Just several years ago it would have been a common expectation for self-builders and architects to suggest that unless the design absolutely required it, the best solution for a flat roof is not to have one. This is not surprising as traditional roofing systems have always relied on using sheets or rolls of material which are then glued together along joints and patched over one another to protect pipework or other extrusions. The joints are the most common cause of failure on a flat roof, making it difficult to satisfy modern demands for large skylights or an orangery lantern on extensions and new builds with confidence.
There’s now a rapidly growing shift of attitude among homebuilders and architects who are opting for a GRP (also known as glassfibre) roofing system to allow freedom of design when undertaking a range of projects from domestic extensions to new-build. The flexibility in the design of the system, longevity and colour options allow the roof to be incorporated into the design process to facilitate creative ideas for a flat roof rather than it being left as a necessary but unwelcome cost to be shoe-horned into the budget.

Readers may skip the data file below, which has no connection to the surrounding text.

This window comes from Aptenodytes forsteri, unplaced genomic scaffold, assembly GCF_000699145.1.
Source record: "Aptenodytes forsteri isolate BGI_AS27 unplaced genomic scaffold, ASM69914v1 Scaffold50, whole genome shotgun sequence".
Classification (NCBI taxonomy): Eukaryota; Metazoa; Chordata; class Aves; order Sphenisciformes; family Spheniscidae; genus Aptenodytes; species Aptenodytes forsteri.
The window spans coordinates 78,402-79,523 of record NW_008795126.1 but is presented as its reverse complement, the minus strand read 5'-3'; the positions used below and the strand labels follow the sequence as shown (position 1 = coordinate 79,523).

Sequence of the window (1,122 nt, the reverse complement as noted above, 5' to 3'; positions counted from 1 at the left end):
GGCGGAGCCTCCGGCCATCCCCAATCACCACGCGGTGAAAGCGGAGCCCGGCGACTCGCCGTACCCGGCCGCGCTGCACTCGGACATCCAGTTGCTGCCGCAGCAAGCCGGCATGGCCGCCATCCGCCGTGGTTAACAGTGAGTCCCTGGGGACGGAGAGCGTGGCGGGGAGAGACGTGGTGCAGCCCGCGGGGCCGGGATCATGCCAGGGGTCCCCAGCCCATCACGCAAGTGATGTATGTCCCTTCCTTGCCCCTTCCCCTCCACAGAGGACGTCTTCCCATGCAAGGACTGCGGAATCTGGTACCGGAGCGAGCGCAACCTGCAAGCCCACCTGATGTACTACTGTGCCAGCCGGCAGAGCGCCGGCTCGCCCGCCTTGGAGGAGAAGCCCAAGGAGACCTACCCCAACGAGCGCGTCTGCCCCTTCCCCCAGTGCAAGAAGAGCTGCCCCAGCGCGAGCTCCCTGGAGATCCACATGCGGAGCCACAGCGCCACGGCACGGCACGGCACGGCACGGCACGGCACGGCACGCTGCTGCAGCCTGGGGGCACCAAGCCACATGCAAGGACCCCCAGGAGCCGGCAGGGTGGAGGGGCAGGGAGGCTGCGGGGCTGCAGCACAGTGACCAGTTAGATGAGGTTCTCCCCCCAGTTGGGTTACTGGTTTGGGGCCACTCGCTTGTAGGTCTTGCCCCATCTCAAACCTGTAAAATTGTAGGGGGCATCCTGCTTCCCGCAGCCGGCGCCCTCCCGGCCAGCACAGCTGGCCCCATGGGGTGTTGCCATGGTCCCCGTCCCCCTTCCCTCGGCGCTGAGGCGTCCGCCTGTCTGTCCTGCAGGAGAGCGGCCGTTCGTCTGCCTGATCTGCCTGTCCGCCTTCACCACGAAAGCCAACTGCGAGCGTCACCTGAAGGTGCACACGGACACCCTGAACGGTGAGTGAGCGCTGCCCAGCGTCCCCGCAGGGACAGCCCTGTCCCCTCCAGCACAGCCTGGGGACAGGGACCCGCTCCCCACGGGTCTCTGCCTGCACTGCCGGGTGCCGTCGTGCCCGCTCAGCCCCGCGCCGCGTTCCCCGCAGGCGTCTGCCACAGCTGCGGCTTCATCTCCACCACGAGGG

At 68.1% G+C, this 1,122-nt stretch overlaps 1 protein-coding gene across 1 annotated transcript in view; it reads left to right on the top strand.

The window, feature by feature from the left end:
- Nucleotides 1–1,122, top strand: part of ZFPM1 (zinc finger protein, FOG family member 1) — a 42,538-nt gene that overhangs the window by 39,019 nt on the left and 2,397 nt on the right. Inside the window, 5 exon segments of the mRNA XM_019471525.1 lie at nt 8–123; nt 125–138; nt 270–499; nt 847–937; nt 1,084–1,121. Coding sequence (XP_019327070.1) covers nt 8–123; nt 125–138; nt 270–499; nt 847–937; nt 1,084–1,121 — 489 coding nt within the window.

As GRP roofs are wet-laid on site it is now easy to incorporate conventional pipes and vents along with almost any degree of complexity for contemporary glazing, orangery lanterns or other formerly difficult detail work without the problematic seams or joints. The durability of a GRP roofing system often allows existing problem roofs to be converted into showcase balconies or terraces and offers the designer a choice of colours and finishes. This has led to a spree of fantastic looking new domestic flat roof designs over the last few years, which has shifted the limiting factor in projects incorporating a flat roof from being the limitations of the product and put it in the lap of the designer.
In many ways, with the range of design options available with GRP there’s never been a better time to have a flat roof!